and ran through the yard with our cousins.
It was night when we went home. We were happy.
Just last week, some fifty years later,
one of us brings it up in mother’s
presence. She has not walked for years
and it is no big matter to her now,
but none of us are fessing up today either.
We all know who didn’t do it,
and one of us knows who did.

Darrell Bourque
from his book Call and Response
Used by permission of the poet

Jubilee by Patricia A. Ward

“Jubilee”is my favorite poem because it reminds me that no matter what people go through, we are made to have resilient spirits and a celebration always lives in our heart. Thanks Aunt Pat. -Nedra Ward


We brought it over
roiling in our mouths,
etched on tongues, many languages.
We picked up new beats
as we walked miles, far
from home, disturbing
woods with our chains.

Whatever you call it,
we picked up new
beats along the bloodied sand
that clung to the bottoms
of our feet as we were
herded aboard.
New rhythms held us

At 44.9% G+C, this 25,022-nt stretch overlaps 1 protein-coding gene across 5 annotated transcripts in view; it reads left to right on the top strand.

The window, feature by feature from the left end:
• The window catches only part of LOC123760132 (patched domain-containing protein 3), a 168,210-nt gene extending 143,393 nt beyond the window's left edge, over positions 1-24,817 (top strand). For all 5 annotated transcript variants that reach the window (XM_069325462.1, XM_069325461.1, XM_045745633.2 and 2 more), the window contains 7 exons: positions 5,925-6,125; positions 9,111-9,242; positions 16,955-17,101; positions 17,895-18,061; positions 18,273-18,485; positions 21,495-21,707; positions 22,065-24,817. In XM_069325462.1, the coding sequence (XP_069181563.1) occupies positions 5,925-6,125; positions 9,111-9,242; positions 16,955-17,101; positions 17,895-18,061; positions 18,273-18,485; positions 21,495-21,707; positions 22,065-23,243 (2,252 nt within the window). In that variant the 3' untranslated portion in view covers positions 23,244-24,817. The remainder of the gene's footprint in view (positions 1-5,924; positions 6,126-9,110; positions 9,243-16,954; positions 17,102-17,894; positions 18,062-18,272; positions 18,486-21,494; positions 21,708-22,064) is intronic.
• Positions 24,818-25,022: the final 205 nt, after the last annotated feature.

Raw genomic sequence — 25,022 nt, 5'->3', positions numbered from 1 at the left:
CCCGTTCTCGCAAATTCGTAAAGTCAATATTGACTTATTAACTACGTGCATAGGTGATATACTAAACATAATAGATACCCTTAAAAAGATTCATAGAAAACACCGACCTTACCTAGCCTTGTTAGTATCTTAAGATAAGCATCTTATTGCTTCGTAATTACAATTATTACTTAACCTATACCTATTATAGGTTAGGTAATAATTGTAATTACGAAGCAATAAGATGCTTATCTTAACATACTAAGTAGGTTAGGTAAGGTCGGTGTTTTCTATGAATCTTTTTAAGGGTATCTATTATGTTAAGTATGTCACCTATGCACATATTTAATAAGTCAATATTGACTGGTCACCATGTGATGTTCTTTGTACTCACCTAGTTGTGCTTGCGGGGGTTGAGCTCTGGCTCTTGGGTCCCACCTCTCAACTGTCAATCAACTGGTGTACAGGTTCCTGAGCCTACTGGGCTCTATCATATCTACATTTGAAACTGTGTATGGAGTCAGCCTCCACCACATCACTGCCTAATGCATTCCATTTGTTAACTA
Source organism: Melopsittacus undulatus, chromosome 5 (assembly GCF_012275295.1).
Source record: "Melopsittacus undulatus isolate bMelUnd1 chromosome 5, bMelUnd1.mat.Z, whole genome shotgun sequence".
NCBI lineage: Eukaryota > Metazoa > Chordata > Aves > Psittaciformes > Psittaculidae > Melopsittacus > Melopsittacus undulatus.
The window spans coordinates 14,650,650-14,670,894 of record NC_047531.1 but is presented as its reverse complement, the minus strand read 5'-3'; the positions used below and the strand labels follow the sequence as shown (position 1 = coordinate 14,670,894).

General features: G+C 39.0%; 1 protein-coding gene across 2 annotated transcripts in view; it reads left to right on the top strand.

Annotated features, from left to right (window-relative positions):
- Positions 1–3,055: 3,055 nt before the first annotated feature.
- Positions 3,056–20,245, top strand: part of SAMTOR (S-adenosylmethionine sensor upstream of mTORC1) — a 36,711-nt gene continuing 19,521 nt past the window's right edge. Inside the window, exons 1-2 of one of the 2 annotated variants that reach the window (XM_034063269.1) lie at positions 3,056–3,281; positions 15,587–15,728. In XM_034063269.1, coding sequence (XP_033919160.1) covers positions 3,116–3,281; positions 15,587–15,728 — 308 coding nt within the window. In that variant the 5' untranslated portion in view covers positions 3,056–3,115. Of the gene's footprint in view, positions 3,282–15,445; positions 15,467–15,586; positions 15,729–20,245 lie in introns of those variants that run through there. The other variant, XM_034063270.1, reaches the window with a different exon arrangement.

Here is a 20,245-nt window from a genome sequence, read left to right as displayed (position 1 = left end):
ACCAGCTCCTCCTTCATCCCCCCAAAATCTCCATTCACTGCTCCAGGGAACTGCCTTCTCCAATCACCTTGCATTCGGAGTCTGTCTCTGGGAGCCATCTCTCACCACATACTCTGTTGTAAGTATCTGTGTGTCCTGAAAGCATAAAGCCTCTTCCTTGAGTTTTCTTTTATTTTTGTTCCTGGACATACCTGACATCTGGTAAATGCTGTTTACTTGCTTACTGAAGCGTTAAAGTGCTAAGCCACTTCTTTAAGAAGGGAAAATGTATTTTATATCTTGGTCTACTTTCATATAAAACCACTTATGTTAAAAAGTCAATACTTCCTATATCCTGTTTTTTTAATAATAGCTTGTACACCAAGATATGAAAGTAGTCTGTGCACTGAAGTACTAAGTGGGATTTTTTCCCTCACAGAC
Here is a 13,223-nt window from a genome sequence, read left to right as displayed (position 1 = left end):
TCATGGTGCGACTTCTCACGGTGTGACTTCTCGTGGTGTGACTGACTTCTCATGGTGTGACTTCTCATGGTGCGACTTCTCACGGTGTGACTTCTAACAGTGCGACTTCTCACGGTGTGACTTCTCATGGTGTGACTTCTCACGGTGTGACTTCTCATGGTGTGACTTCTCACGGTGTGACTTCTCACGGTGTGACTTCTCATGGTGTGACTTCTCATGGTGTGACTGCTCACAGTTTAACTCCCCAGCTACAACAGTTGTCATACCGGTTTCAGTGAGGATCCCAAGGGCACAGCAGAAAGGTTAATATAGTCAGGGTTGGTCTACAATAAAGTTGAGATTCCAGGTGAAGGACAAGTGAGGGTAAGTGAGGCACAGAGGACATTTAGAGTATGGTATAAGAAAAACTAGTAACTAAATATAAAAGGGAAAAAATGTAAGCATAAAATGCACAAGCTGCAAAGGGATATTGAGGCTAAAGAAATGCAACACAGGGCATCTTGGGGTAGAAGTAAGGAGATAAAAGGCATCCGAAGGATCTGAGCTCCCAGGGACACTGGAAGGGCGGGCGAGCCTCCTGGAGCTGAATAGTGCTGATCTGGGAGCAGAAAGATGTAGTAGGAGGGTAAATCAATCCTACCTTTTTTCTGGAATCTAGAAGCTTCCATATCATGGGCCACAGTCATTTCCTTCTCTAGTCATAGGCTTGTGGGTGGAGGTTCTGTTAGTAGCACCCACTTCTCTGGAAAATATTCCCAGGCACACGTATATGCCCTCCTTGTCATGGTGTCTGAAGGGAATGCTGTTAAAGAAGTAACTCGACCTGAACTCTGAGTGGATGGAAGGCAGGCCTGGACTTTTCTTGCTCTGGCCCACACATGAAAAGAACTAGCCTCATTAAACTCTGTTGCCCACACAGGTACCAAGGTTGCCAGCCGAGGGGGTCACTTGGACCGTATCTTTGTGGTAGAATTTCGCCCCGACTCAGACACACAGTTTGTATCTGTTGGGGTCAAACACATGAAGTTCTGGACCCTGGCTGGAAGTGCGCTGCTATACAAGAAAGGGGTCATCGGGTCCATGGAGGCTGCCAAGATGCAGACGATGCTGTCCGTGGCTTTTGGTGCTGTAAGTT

crushed together,
bewildered by the
ocean’s swell, its boom,
crash, and setting down

Sundays, New Orleans,
Congo Square—we created music
using instruments our hands designed.
We composed a jubilant sound
from a rhyme and a word,
from the fields of our common sorrow,
from the big house where we learned
the shuffle we turned into a strut.

Those Sunday afternoons
we improvised are now
our Sunday’s for snapping fingers,
clapping hands and stomping feet
until jubilation reaches
back home,
some pain still
roiling in our mouths.

Patricia A. Ward
from her book Three Poets in New Orleans
Xavier Review Press, 2000

used with permission of the poet

Bone Fire by Darrell Bourque